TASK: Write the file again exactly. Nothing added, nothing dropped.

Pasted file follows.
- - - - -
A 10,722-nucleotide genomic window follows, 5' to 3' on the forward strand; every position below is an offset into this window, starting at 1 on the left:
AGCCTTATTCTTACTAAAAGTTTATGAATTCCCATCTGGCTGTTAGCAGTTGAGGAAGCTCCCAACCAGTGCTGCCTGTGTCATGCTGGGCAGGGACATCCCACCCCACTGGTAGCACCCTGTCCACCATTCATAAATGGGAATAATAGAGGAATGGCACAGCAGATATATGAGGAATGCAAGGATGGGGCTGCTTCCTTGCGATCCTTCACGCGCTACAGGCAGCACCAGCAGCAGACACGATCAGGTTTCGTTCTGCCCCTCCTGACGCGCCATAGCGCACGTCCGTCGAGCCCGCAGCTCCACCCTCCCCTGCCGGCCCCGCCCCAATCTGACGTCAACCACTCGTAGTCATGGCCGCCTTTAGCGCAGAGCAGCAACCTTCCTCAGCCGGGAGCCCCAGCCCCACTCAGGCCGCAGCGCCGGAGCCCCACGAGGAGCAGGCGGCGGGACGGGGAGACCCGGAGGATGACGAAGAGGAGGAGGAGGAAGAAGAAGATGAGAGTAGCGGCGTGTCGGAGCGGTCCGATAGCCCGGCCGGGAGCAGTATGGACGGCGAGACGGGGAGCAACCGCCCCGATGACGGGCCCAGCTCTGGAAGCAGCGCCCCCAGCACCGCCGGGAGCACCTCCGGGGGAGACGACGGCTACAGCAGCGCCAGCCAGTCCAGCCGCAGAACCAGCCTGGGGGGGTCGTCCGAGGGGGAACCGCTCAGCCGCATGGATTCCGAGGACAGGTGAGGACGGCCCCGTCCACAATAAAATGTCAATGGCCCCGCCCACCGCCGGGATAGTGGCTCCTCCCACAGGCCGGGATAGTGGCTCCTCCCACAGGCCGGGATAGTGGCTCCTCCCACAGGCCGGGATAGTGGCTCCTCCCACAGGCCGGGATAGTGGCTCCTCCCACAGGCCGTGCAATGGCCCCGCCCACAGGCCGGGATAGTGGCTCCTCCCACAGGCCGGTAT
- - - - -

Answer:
A 10,722-nucleotide genomic window follows, 5' to 3' on the forward strand; every position below is an offset into this window, starting at 1 on the left:
AGCCTTATTCTTACTAAAAGTTTATGAATTCCCATCTGGCTGTTAGCAGTTGAGGAAGCTCCCAACCAGTGCTGCCTGTGTCATGCTGGGCAGGGACATCCCACCCCACTGGTAGCACCCTGTCCACCATTCATAAATGGGAATAATAGAGGAATGGCACAGCAGATATATGAGGAATGCAAGGATGGGGCTGCTTCCTTGCGATCCTTCACGCGCTACAGGCAGCACCAGCAGCAGACACGATCAGGTTTCGTTCTGCCCCTCCTGACGCGCCATAGCGCACGTCCGTCGAGCCCGCAGCTCCACCCTCCCCTGCCGGCCCCGCCCCAATCTGACGTCAACCACTCGTAGTCATGGCCGCCTTTAGCGCAGAGCAGCAACCTTCCTCAGCCGGGAGCCCCAGCCCCACTCAGGCCGCAGCGCCGGAGCCCCACGAGGAGCAGGCGGCGGGACGGGGAGACCCGGAGGATGACGAAGAGGAGGAGGAGGAAGAAGAAGATGAGAGTAGCGGCGTGTCGGAGCGGTCCGATAGCCCGGCCGGGAGCAGTATGGACGGCGAGACGGGGAGCAACCGCCCCGATGACGGGCCCAGCTCTGGAAGCAGCGCCCCCAGCACCGCCGGGAGCACCTCCGGGGGAGACGACGGCTACAGCAGCGCCAGCCAGTCCAGCCGCAGAACCAGCCTGGGGGGGTCGTCCGAGGGGGAACCGCTCAGCCGCATGGATTCCGAGGACAGGTGAGGACGGCCCCGTCCACAATAAAATGTCAATGGCCCCGCCCACCGCCGGGATAGTGGCTCCTCCCACAGGCCGGGATAGTGGCTCCTCCCACAGGCCGGGATAGTGGCTCCTCCCACAGGCCGGGATAGTGGCTCCTCCCACAGGCCGGGATAGTGGCTCCTCCCACAGGCCGTGCAATGGCCCCGCCCACAGGCCGGGATAGTGGCTCCTCCCACAGGCCGGTAT